There is a very nice link here:

5 Tips to Maximize Your Ability to Concentrate

To make sure that this answer always remains useful even if the article link goes down, I have pasted contents from above article.

5 Tips to Maximize Your Ability to Concentrate

The quality and quantity of work you can produce is dependent, not only on the effort you put in, but on your ability to concentrate. No matter how hard to you try, if your brain isn’t performing well, you won’t be as productive as you should be.

Although many of the factors affecting concentration are beyond your control, a large amount is determined by behavior. These 5 tips will help you get your mind functioning at peak performance so you can excel at highly creative activities like writing, brainstorming, and strategic thinking.

1. Get Your Rest.

It might seem obvious, but the biggest factor affecting concentration is rest. If you aren’t well rested your mind will be scattered and lethargic. Avoid this by making sure you get the right amount of sleep at the right time. Set a regular bed time for yourself and use an evening routine to wind down so you don’t have trouble sleeping.

It’s also important not to sleep too much. Oversleeping disrupts your natural rhythm and leads to grogginess. Avoid this by having a set wake up time. If you have to choose, I’ve found that it’s better to get a little less sleep than too much. If you end up tired, your body will compensate by helping you get to sleep earlier the following night.

2. Make a Plan.

When you sit down to work without a plan, it’s easy to get caught up in crutch activities like checking email and browsing the web. Without a purpose, your mind will be pulled in several different directions. Instead of devoting all your attention to one important task, you’ll find yourself distracted by a variety of nagging thoughts.

To avoid this, make a clear plan of action beforehand. If you need to check email, resolve to fire through it as quickly as possible, then close your inbox and move on to your most important task. I like to use a morning run or walk to form my action plan for the day, but another great time to do it is the night before. By making a plan, you decide where your mental energy is allocated instead of allowing to be dispersed randomly.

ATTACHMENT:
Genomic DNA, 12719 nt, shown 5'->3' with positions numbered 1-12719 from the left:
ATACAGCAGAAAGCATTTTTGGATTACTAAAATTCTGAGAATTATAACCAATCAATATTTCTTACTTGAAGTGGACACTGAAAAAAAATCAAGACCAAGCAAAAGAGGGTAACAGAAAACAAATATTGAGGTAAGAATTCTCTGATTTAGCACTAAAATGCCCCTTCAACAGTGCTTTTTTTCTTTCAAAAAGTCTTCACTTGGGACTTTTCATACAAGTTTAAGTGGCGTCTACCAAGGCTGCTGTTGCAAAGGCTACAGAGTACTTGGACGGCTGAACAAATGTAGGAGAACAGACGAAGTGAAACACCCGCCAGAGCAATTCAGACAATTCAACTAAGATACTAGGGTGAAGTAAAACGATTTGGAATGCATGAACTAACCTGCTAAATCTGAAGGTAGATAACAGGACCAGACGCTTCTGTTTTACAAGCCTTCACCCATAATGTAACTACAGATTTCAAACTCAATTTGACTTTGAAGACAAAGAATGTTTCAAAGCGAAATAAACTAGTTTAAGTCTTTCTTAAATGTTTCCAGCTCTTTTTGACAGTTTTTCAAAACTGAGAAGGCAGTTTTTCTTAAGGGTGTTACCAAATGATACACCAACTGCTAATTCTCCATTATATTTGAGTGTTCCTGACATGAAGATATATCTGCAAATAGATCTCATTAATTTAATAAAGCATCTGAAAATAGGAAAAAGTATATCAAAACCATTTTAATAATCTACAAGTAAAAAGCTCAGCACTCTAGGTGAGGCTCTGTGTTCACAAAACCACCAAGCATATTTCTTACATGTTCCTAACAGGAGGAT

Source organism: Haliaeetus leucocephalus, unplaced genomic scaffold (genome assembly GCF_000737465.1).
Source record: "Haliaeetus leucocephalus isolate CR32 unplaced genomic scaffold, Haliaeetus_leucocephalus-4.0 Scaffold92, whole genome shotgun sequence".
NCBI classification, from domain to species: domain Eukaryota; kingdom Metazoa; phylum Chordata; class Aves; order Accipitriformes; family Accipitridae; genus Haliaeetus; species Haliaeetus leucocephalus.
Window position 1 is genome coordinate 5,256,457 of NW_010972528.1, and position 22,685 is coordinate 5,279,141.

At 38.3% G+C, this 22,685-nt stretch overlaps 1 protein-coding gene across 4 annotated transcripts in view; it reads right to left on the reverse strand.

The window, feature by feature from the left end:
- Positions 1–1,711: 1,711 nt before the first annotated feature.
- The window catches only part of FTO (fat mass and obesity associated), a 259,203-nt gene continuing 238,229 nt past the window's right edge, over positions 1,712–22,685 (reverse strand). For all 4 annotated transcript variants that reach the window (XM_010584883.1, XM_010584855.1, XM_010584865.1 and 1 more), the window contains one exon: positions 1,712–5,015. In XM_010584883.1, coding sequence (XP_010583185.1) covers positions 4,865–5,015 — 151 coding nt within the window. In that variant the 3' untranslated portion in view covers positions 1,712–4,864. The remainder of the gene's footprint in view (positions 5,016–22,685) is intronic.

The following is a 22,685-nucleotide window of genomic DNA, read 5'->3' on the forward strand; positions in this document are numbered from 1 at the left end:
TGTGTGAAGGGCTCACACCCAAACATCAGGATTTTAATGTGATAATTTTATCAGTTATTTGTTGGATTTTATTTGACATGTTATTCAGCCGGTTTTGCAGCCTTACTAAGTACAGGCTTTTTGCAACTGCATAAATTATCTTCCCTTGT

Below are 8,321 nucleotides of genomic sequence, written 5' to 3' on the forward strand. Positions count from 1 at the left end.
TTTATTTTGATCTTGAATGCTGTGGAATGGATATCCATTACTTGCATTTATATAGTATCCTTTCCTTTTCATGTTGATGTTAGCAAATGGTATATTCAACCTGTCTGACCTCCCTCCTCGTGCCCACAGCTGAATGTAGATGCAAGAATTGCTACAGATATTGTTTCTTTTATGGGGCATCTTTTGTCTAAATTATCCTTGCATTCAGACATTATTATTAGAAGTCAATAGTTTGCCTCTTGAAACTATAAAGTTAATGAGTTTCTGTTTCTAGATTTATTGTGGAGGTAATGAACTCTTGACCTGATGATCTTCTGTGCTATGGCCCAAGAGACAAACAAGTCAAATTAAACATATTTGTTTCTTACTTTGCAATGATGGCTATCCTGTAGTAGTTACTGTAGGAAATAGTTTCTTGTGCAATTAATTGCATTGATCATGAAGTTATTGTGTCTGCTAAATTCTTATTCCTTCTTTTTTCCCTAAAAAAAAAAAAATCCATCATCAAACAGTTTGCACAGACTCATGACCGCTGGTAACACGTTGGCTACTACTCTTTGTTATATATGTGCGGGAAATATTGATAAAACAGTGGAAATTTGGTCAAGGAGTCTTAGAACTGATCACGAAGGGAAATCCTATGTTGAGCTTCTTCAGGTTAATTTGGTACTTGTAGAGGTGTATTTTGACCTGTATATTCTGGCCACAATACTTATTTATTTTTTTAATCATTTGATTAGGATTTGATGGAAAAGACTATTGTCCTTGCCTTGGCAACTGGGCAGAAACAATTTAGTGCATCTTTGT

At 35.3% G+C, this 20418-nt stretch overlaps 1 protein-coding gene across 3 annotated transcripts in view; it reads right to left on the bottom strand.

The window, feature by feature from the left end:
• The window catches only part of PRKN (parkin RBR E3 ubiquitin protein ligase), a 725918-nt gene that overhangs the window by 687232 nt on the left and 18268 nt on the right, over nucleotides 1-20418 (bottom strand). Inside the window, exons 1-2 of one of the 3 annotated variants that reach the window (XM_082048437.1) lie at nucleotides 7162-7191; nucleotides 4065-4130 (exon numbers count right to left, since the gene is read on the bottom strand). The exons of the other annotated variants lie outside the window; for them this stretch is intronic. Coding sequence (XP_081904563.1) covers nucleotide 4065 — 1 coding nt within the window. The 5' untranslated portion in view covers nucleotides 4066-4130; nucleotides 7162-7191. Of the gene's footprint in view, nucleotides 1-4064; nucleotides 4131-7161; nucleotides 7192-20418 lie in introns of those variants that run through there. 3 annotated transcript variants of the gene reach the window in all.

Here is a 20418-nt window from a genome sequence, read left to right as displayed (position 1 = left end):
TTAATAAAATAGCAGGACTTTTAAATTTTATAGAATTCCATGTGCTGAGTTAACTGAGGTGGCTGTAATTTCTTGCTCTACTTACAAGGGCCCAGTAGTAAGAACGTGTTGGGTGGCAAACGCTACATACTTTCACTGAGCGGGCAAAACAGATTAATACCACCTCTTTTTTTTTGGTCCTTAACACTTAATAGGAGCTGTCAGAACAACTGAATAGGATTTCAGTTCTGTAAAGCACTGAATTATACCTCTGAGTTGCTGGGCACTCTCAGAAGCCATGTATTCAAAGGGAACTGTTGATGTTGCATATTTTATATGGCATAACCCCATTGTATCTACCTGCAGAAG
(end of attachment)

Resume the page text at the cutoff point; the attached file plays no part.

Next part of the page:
3. Eat Light and Healthy.

Nothing slows down the mind and body like a big greasy meal. Overeating puts a huge load of digestion on the body, sapping strength from the mind. Maximize your ability to concentrate by eating light and healthy meals. As Thomas Jefferson said, we rarely regret eating too little. It’s likely you’ll find that you need less food to satisfy you than you think. If you run out of energy, keep some healthy snacks on hand to give yourself a quick boost.

4. Exercise.

The body has pent up energy that needs to be used. If you don’t exercise regularly, this energy can manifest itself in the form of a distracted mind. The best way to improve your concentration all day long is by exercising first thing in the morning. This will clear your head, give you a chance to reflect on the day ahead, and allow your body to sweat out impurities. Afterwards you’ll feel rejuventated, cleansed, and ready to take on tough problems.

5. Take Breaks and Mix Up Your Environment.

Stagnation and fatigue are other factors that can negatively affect concentration. When you’ve been working too long in the same place, you start to get stir crazy and lose focus. The best remedy for this is taking breaks and switching up your work environment. When you find yourself losing focus, get up and take a walk. This will get your heart rate up, increase your alertness, and give your mind a chance to work on the problem internally.

It can also be helpful to work in different places. Instead of being chained to your desk all day, make a point of moving around. In a typical day I might spend time working in my apartment, the local library, and at a nearby coffee shop. Each time I move to a new location the change in scenery refreshes me and increases my motivation to work.

Hope this helps you :)

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you don't! My advice is that it is better to learn how to deal with interruptions simply by:

  • being somwhere else where no one can bother you
  • remove crud (ie facebook and email) from your worky-work
  • saying no to people who what your attention when you cant give it (hey, that's actually a perty good definition of the word interruption)
  • defer people to come back later, defer email etc
  • if it cant be deffered, write it down on a list so you can deal with it later

saying no say no or defer interruptions and fix the number of interruptions. Or find a pragmatical way to deal with them.

On average it takes quite some time (I had stats for this, but cant find them) to reestablish yourself on your given task, but you might also 'look' for interruptions yourself in the form of doing other 'work'.

http://businessjournal.gallup.com/content/23146/Too-Many-Interruptions-Work.aspx#1

http://www.lifehack.org/articles/lifehack/9-ways-to-handle-interruptions-like-a-pro.html